What are some of the prevailing misconceptions about establishing and maintaining a solid supply chain?
That you can run a plant on an old ERP or with spreadsheets and survive without a cost/impact to your operations. According to a recent AIAG survey, the most challenging activity in the restart was responding to immediate customer delivery requirements. You cannot understand your current position fast enough without a modern ERP, especially when you are experiencing frequent demand changes.
John Allen (Image: AWS)
Cloud Connected Vehicles
Jon Allen, Director of Global Automotive Professional Services, Amazon Web Services (AWS)
What does AWS Auto do for the auto industry?
AWS is enabling the digital transformation of the automotive industry, working with customers like Volkswagen as they build their Industrial Cloud, bringing together real-time data from the company’s 122 plants on AWS to manage the effectiveness of operations and track parts and vehicles. Toyota is using AWS as they expand Toyota’s Mobility Services Platform to manage the next generation of mobility services for cloud connected vehicles. AWS is helping its automotive customers develop more efficient and resilient supply chains, speed up AV development, provide adaptive guidance and recommendations for EV owners, and imagine next generation dealer tools.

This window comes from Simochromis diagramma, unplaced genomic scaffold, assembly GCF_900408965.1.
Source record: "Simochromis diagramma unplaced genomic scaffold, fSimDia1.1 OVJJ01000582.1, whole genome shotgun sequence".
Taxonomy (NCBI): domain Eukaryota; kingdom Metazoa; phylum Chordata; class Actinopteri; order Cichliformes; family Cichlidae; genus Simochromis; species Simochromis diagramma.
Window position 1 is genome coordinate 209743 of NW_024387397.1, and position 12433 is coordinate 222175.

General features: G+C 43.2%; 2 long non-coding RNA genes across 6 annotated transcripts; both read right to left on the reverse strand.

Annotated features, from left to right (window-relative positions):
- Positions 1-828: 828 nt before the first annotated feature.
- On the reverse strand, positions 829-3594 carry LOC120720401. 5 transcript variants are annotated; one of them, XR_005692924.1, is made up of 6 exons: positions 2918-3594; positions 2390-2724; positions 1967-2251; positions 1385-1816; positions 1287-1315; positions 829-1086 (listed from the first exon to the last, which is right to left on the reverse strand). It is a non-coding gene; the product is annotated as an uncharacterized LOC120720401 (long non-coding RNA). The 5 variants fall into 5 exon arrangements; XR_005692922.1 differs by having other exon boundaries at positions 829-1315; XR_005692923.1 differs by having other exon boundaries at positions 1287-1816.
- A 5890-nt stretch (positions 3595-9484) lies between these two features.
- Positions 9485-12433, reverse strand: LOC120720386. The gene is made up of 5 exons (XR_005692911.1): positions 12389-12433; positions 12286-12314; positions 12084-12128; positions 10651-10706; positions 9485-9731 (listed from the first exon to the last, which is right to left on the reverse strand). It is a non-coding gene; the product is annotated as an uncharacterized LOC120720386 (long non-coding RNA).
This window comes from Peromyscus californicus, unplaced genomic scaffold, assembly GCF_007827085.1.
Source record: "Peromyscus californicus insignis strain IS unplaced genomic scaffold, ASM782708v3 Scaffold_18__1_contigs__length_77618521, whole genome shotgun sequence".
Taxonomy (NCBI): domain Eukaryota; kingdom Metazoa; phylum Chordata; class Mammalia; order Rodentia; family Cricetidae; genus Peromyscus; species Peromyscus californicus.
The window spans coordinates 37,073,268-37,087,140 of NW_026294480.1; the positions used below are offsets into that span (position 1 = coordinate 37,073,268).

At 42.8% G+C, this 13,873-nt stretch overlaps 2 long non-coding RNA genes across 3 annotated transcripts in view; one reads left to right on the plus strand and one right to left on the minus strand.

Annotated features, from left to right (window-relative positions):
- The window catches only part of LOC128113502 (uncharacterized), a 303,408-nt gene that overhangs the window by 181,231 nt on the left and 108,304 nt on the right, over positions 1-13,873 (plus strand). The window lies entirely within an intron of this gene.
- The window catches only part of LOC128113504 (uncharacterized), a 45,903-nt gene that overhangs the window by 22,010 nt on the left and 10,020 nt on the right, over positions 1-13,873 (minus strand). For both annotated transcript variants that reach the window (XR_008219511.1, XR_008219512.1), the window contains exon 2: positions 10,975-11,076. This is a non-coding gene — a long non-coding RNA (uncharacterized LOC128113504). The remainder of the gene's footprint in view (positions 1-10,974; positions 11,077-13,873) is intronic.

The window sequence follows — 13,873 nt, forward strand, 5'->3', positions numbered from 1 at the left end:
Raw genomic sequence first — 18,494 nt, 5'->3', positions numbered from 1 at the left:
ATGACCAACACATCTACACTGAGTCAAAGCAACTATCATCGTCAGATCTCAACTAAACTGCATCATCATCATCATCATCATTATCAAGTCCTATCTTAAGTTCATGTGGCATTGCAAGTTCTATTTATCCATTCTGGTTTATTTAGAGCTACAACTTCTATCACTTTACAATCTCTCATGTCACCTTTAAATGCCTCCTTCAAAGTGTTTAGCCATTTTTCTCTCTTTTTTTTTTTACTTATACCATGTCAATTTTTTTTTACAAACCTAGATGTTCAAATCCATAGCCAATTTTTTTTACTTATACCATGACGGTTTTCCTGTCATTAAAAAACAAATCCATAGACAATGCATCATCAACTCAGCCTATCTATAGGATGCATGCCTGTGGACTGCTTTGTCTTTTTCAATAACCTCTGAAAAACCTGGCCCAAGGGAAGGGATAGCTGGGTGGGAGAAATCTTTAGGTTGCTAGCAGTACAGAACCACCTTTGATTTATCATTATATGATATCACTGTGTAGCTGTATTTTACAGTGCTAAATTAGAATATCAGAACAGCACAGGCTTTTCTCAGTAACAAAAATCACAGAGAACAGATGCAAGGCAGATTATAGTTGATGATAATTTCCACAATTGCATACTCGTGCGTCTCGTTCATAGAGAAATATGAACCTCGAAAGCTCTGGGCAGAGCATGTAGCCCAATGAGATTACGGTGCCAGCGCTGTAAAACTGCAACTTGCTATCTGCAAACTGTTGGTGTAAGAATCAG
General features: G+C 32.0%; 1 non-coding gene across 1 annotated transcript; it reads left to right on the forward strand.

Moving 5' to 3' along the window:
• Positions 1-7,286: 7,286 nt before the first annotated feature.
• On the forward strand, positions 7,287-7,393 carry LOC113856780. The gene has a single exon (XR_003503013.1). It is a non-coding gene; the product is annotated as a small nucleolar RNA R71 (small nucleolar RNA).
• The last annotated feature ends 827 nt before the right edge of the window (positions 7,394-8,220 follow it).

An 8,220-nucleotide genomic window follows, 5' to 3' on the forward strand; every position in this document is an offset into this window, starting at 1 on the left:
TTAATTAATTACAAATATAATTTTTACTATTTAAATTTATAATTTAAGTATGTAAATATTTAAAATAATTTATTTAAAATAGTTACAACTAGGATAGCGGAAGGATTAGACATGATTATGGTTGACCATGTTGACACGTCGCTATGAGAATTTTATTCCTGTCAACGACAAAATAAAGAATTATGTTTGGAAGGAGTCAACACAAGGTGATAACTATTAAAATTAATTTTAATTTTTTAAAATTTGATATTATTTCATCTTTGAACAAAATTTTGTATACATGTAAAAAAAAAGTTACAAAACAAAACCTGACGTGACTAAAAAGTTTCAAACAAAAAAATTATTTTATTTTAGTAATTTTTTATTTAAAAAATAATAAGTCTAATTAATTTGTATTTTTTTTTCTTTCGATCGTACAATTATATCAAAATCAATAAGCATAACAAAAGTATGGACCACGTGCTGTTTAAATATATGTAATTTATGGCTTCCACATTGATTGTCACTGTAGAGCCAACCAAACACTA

What is the role of the cloud for autonomous driving?
Autonomous vehicle (AV) development requires tremendous amounts of data and analysis. AWS' nearly unlimited storage, compute capacity, and deep learning support help customers, expediting algorithm training, testing, and iteration, which contributes to lower costs, safer AVs, and sooner go-to-market schedules. Lyft runs millions of simulations on AWS gaining confidence in updates before taking physical vehicles on the road. Not only is Lyft able to power the immense computing needed to develop Level 5 AVs, it is able to do so in a way that efficiently leverages its ever-expanding data set using direct data uploads to the cloud and flexibility in computing power.
What are the security/operational risks that cloud-based services present to OEMs?
For AWS, security will always be our top priority. We have a shared responsibility model with the customer; AWS manages and controls the components from the host operating system and virtualization layer down to the physical security of the facilities in which the services operate, and AWS OEM customers are responsible for building secure applications. AWS has been architected to be the most flexible and secure cloud computing environment available today. Our core infrastructure is built to satisfy the security requirements for military, global banks and other high-sensitivity organizations.
BMW brings carbon fiber into mass production: reducing vehicle weight, parts, and production time.
I'm not talking about a plastic Revell model of a '57 Chevy, but a real vehicle, one that rolls off an assembly line in 1999 with another 99,999 just like it right behind. Is it possible, or is this just a fantasy of the marketing department at Elmer's?
Additive manufacturing (AM) is just one manufacturing method that drives advanced mobility forward and also has a history of embracing the digital connectivity demanded by this trend.